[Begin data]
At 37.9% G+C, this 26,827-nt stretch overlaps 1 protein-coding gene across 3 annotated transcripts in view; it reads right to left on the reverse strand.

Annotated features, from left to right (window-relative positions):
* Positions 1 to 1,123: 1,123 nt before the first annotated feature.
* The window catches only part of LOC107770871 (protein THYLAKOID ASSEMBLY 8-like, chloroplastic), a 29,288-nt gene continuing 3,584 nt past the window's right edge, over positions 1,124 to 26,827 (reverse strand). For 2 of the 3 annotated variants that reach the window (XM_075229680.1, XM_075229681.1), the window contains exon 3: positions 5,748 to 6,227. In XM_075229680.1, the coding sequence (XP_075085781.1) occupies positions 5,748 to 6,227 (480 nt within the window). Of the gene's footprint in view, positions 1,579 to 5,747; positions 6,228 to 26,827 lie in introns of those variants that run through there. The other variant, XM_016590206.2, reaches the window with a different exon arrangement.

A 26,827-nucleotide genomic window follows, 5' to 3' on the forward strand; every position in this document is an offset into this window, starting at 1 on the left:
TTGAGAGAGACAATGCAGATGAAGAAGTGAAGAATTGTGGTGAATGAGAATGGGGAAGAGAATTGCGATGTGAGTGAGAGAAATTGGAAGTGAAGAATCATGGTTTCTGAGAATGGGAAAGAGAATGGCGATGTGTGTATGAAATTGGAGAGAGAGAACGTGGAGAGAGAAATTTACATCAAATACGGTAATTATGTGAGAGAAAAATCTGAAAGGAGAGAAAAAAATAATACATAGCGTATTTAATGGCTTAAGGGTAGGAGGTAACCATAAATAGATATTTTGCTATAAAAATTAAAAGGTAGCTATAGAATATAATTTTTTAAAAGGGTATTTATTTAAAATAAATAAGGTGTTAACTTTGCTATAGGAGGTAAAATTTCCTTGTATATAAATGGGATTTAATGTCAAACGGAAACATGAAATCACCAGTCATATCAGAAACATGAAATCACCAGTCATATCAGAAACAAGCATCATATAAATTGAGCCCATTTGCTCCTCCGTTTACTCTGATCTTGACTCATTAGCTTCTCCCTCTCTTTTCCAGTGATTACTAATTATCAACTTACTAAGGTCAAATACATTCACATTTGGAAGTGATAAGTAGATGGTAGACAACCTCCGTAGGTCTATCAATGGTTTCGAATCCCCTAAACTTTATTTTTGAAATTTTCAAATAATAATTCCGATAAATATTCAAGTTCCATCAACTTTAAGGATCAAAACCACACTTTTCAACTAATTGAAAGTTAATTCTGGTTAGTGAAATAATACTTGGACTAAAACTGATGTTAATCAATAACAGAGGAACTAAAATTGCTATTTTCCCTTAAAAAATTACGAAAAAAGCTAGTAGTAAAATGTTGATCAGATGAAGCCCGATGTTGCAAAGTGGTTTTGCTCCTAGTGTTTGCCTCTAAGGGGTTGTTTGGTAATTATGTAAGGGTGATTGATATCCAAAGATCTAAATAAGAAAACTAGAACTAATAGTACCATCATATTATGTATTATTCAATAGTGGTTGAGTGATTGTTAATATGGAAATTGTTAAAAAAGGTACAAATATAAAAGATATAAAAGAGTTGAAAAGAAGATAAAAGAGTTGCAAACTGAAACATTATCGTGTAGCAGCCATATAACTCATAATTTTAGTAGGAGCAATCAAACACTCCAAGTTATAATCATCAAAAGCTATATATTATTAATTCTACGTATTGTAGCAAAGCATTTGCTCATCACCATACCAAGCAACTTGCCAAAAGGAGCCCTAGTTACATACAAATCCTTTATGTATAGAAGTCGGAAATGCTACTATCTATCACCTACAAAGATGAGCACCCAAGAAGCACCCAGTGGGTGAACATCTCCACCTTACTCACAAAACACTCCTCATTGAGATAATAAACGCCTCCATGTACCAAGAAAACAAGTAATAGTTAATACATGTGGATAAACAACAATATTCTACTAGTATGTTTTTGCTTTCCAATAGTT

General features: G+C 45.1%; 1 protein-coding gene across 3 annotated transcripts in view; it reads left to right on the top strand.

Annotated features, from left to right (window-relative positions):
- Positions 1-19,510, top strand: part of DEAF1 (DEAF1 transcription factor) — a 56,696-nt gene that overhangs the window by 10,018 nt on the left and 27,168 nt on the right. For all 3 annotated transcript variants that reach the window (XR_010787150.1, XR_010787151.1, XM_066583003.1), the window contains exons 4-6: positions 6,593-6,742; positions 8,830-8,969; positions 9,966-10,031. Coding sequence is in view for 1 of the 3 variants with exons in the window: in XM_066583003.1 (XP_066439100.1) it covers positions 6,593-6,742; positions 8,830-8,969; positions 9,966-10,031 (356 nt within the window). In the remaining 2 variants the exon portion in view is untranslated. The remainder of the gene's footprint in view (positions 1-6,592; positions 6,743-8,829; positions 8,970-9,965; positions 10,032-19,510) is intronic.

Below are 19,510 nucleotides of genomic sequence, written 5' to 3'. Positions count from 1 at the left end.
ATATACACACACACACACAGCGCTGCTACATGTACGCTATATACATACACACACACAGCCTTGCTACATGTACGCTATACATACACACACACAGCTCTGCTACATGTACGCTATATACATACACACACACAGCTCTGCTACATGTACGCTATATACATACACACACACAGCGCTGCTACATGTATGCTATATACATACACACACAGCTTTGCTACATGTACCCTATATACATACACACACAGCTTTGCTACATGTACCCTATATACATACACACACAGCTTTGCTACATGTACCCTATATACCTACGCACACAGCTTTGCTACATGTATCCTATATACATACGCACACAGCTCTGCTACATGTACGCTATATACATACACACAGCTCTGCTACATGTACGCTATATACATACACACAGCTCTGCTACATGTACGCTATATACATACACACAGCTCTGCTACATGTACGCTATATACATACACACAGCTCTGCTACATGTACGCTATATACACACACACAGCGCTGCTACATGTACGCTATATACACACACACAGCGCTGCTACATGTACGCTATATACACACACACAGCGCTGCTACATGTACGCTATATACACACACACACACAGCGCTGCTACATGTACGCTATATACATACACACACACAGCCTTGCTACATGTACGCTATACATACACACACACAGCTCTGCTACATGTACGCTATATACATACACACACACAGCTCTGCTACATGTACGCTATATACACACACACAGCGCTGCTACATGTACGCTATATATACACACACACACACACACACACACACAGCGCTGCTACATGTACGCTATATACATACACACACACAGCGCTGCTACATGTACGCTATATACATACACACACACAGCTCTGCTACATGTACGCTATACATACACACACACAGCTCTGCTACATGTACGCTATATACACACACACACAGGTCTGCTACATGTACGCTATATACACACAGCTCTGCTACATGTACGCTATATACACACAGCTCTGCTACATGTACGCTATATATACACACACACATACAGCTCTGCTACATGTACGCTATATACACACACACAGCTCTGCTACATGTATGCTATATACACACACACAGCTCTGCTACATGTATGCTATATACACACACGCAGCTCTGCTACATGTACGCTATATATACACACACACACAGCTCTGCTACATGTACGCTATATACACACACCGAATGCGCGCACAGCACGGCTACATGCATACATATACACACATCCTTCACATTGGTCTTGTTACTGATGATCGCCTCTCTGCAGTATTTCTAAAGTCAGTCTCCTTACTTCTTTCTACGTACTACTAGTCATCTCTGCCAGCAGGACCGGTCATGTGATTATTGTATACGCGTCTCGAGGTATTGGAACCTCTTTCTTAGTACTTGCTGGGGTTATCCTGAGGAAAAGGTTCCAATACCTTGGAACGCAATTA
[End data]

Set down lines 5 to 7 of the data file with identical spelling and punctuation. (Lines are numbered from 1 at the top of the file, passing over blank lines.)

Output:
A 26,827-nucleotide genomic window follows, 5' to 3' on the forward strand; every position in this document is an offset into this window, starting at 1 on the left:
TTGAGAGAGACAATGCAGATGAAGAAGTGAAGAATTGTGGTGAATGAGAATGGGGAAGAGAATTGCGATGTGAGTGAGAGAAATTGGAAGTGAAGAATCATGGTTTCTGAGAATGGGAAAGAGAATGGCGATGTGTGTATGAAATTGGAGAGAGAGAACGTGGAGAGAGAAATTTACATCAAATACGGTAATTATGTGAGAGAAAAATCTGAAAGGAGAGAAAAAAATAATACATAGCGTATTTAATGGCTTAAGGGTAGGAGGTAACCATAAATAGATATTTTGCTATAAAAATTAAAAGGTAGCTATAGAATATAATTTTTTAAAAGGGTATTTATTTAAAATAAATAAGGTGTTAACTTTGCTATAGGAGGTAAAATTTCCTTGTATATAAATGGGATTTAATGTCAAACGGAAACATGAAATCACCAGTCATATCAGAAACATGAAATCACCAGTCATATCAGAAACAAGCATCATATAAATTGAGCCCATTTGCTCCTCCGTTTACTCTGATCTTGACTCATTAGCTTCTCCCTCTCTTTTCCAGTGATTACTAATTATCAACTTACTAAGGTCAAATACATTCACATTTGGAAGTGATAAGTAGATGGTAGACAACCTCCGTAGGTCTATCAATGGTTTCGAATCCCCTAAACTTTATTTTTGAAATTTTCAAATAATAATTCCGATAAATATTCAAGTTCCATCAACTTTAAGGATCAAAACCACACTTTTCAACTAATTGAAAGTTAATTCTGGTTAGTGAAATAATACTTGGACTAAAACTGATGTTAATCAATAACAGAGGAACTAAAATTGCTATTTTCCCTTAAAAAATTACGAAAAAAGCTAGTAGTAAAATGTTGATCAGATGAAGCCCGATGTTGCAAAGTGGTTTTGCTCCTAGTGTTTGCCTCTAAGGGGTTGTTTGGTAATTATGTAAGGGTGATTGATATCCAAAGATCTAAATAAGAAAACTAGAACTAATAGTACCATCATATTATGTATTATTCAATAGTGGTTGAGTGATTGTTAATATGGAAATTGTTAAAAAAGGTACAAATATAAAAGATATAAAAGAGTTGAAAAGAAGATAAAAGAGTTGCAAACTGAAACATTATCGTGTAGCAGCCATATAACTCATAATTTTAGTAGGAGCAATCAAACACTCCAAGTTATAATCATCAAAAGCTATATATTATTAATTCTACGTATTGTAGCAAAGCATTTGCTCATCACCATACCAAGCAACTTGCCAAAAGGAGCCCTAGTTACATACAAATCCTTTATGTATAGAAGTCGGAAATGCTACTATCTATCACCTACAAAGATGAGCACCCAAGAAGCACCCAGTGGGTGAACATCTCCACCTTACTCACAAAACACTCCTCATTGAGATAATAAACGCCTCCATGTACCAAGAAAACAAGTAATAGTTAATACATGTGGATAAACAACAATATTCTACTAGTATGTTTTTGCTTTCCAATAGTT

General features: G+C 45.1%; 1 protein-coding gene across 3 annotated transcripts in view; it reads left to right on the top strand.